Stuffed Baguettes
1) Divide the baguette dough into six pieces instead of three, and shape each into a 5"-long rectangle.

2) Layer with your favorite filling; we like mustard, ham, and Swiss cheese. Don't use too much filling, as it'll make the baguettes soggy. Also, use a dry filling (e.g., sliced deli meat, cheese) rather than something wet like meatballs in sauce.

3) Roll up like a jelly roll, sealing the long seam and pinching the ends closed.

4) Place on a lightly greased or parchment-lined baking sheet.

5) Slash each baguette twice lengthwise, if desired. The cheese will ooze out. Some people like this look; some don't. Your choice.

6) Bake until golden brown, as directed above. You may need shorten the baking time a bit from the original recipe.

Nutrition information

Serving Size: one slice Servings Per Batch: 12 Amount Per Serving: Calories: 50 Calories from Fat: 0 Total Fat: 0g Saturated Fat: 0g Trans Fat: 0g Cholesterol: 0mg Sodium: 95mg Total Carbohydrate: 11g Dietary Fiber: 0g Sugars: 0g Protein: 2g

* The nutrition information provided for this recipe is determined by the ESHA Genesis R&D software program. Substituting any ingredients may change the posted nutrition information.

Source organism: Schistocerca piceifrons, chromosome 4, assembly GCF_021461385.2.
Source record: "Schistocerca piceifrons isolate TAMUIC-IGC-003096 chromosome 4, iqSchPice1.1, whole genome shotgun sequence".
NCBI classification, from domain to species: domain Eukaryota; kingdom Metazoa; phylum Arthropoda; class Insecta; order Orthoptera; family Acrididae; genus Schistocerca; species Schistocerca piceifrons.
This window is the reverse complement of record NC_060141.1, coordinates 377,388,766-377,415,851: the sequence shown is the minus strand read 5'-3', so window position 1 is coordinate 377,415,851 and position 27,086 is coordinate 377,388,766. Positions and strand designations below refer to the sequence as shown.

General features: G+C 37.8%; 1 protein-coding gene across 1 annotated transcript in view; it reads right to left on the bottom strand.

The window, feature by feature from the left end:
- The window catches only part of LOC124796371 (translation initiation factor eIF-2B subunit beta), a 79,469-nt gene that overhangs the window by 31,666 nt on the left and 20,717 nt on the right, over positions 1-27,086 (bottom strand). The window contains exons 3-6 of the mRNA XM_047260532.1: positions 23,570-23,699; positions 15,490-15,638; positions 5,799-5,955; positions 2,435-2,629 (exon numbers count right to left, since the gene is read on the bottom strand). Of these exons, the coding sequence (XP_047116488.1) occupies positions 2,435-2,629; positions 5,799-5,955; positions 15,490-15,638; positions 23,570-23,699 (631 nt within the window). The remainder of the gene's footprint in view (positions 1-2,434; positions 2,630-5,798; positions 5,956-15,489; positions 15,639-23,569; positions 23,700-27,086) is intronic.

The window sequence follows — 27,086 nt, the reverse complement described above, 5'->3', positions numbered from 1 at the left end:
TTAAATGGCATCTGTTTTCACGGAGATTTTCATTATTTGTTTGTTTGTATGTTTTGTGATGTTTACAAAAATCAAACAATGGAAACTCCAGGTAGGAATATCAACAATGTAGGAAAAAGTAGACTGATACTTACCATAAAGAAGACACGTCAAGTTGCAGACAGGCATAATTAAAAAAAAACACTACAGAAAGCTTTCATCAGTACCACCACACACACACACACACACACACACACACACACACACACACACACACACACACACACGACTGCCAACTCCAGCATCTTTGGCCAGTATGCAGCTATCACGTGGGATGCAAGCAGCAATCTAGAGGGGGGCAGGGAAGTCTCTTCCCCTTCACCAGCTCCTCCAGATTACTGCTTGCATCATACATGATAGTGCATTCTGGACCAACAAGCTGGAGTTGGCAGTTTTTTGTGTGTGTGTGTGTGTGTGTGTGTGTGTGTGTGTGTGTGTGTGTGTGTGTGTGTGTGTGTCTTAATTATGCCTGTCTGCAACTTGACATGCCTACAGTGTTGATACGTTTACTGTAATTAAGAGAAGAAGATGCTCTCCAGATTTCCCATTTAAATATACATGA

Reviews

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  • star rating 04/25/2015
  • Menzrob from KAF Community
  • Made these for a party my family had a couplr of weeks ago. They turned out so well, I've been requested to make them again for a party our children are having tonight. Obviously good enough to serve to guests! :-) Easy enough to make me willing to make anytime, too.
  • star rating 03/23/2015
  • M Whidlen from Annapolis,MD.
  • this takes my french bread baking to a whole new level. while i do not fully understand the science behind the starter phase, I will use this technique from now on. the starter seems to be very forgiving as i forgot and left it to ferment for twice as long. my greatest "take away" from this recipe is the amount of warm water to spritz upon loaves as they are placed in the oven. Spray loaves generously with warm water prior to placement in the oven. the lower oven temp and length of baking time is much better for my circumstances. I love the louder crisp sound. use this recipe and technique!!!
    We are so pleased you are enjoying this recipe! The reason for doing a pre-ferment is three-fold. 1)gives the development of organic acids a jump start 2) has a strengthening effect on the dough structure 3)begins the production of CO2 Happy baking! Elisabeth@KAF